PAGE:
In this episode I’ll:
1. Discuss an article comparing two lidocaine administration techniques.
2. Answer the drug information question “Can vasopressors be given via the intraosseous route?”
3. Share a tip for responding to inpatient medical emergencies.
Lead author: Bhakti K.Patel
Published in the journal CHEST October 2018
Lidocaine is frequently used in hospitalized patients via subcutaneous injection to reduce pain from various bedside procedures. Unfortunately, pain is temporarily increased from the injection before the lidocaine can work. The authors of this study investigated whether lidocaine dripped onto the skin prior to injection would reduce pain perception from the procedure.
The study was a randomized clinical trial of patients referred to a single hospital’s procedure service over a 4 year period. All patients received 1% subcutaneous lidocaine injection. Patients randomized to the intervention group had approximately 1 to 2 ml of lidocaine squirted onto the skin surface prior to subcutaneous lidocaine injection. Patients were blinded to the details of the intervention. In addition, the investigator who surveyed the patients to determine efficacy was also blinded.
Nearly 500 patients were randomized to treatment. There was a statistically significant improvement in the primary outcome of procedural pain with the intervention group. Visual analog pain scores were decreased by 25% compared to the control group from 16.6 to 12.2. A subgroup analysis revealed that pain scores were primarily improved for peripherally inserted central catheters.
The authors concluded:
Bedside procedures are exceedingly common. Data regarding the severity of procedural pain and strategies to mitigate it are important for the informed consent process and patient satisfaction. Overall, pain reported from common bedside procedures is low, but pain can be further reduced with the addition of lidocaine onto the skin surface to modulate pain perception.
Because the lidocaine squirted on the skin was water soluble, it is unlikely that it had a direct anesthetic effect. Instead, the authors suggest that the difference in temperature between the lidocaine solution and the patient’s skin is responsible for the analgesic effect. Under this theory, the room temperature lidocaine solution generates sensory nerve traffic within the spinal cord dorsal horn that can “gate” or inhibit the noxious signal from the lidocaine injection. If this theory is correct then the injection of lidocaine should occur immediately after the lidocaine is dripped onto the patient’s skin.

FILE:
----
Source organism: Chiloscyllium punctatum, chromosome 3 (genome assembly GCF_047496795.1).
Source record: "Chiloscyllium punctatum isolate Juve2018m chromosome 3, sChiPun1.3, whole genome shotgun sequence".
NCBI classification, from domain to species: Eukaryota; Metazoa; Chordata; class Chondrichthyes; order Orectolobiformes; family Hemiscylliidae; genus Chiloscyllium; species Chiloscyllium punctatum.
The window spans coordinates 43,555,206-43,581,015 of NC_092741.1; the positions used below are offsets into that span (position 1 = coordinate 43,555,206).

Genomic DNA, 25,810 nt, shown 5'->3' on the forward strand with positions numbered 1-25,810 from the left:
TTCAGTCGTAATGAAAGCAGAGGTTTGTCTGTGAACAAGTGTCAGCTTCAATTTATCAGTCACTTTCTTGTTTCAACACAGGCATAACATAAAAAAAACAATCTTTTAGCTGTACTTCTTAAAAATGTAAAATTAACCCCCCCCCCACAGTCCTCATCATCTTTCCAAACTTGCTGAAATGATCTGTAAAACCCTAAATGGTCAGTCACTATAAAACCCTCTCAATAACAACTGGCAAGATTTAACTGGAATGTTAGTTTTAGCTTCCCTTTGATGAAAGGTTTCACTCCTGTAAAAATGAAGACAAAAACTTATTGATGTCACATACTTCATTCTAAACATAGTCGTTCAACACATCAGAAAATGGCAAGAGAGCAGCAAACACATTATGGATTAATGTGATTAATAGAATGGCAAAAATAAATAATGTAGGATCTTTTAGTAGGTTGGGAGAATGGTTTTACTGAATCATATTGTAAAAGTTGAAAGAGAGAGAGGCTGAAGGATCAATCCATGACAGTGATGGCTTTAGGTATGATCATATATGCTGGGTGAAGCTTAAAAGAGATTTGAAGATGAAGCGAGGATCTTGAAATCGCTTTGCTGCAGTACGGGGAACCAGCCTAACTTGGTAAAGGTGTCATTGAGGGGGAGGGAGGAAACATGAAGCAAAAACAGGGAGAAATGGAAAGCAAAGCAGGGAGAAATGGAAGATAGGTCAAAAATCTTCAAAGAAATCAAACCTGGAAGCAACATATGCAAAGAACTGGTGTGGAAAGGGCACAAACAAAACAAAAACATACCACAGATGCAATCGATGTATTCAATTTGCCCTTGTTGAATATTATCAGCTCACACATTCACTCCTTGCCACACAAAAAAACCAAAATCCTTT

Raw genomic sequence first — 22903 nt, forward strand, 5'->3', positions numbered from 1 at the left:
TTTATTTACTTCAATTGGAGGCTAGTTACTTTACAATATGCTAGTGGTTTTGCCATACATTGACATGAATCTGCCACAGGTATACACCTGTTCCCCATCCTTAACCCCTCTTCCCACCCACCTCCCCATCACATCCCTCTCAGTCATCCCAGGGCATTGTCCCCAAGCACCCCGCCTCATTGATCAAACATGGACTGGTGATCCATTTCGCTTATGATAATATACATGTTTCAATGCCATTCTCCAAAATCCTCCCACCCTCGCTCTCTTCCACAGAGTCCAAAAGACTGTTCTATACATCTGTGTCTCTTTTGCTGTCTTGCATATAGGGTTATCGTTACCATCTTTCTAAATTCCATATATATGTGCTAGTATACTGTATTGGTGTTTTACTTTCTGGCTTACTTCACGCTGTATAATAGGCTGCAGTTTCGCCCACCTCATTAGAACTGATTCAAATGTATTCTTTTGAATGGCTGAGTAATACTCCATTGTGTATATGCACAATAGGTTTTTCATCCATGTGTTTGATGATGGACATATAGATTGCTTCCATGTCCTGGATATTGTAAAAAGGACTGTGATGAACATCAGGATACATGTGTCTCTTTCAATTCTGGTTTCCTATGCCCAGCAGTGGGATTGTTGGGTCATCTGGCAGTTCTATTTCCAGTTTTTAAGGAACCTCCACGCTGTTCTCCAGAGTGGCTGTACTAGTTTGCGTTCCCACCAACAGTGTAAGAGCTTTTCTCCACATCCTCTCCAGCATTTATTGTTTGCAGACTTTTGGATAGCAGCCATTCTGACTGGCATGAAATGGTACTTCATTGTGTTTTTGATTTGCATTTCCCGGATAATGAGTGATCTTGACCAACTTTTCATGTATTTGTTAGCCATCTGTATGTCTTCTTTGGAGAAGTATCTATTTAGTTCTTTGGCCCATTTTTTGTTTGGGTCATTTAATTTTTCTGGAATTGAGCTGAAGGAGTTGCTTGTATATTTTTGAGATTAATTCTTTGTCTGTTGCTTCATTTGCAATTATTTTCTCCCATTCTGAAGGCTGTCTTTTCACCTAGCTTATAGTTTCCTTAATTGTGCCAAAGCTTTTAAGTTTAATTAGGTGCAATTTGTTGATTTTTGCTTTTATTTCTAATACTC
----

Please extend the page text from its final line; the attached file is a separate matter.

Drug information question
Q: Can vasopressors be given via the intraosseous route?
Any medication that can be given intravenously theoretically can be given via IO access. A review article in the journal Critical Care notes that a variety of medications have been successfully given via the intraosseous route including sedatives, vasopressors, anticoagulants, insulin, paralytics, and antiarrhythmics.
Tip for responding to inpatient medical emergencies
When giving adenosine for the treatment of supraventricular tachycardia, its effects depend on what the underlying rhythm is. If the underlying rhythm was caused by a re-entry phenomenon, adenosine will terminate the abnormal rhythm. But if the underlying rhythm was not due to re-entry, adenosine will instead temporarily slow or change the rhythm. For example, sinus tachycardia will gradually slow while atrial tachycardia will turn into AV block. If the underlying rhythm was atrial fibrillation then the rhythm will temporarily slow down but remain irregular. For more on treating SVT, and for specific guidance on learning how to read the EKG from a pharmacist’s point of view check out the training videos in my Hospital Pharmacy Academy. You can sign up at pharmacyjoe.com/academy.
If you like this post, check out my book – A Pharmacist’s Guide to Inpatient Medical Emergencies: How to respond to code blue, rapid response calls, and other medical emergencies.